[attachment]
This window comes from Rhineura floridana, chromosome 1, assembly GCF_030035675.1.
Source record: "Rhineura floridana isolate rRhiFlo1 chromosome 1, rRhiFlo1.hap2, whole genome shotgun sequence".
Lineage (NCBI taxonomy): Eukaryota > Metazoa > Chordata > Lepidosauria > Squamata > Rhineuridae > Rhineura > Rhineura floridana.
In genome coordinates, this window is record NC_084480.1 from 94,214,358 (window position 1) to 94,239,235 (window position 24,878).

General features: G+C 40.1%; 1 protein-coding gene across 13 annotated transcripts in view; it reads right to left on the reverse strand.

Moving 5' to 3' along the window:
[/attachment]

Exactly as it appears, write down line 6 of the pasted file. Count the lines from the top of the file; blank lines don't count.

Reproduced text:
Moving 5' to 3' along the window: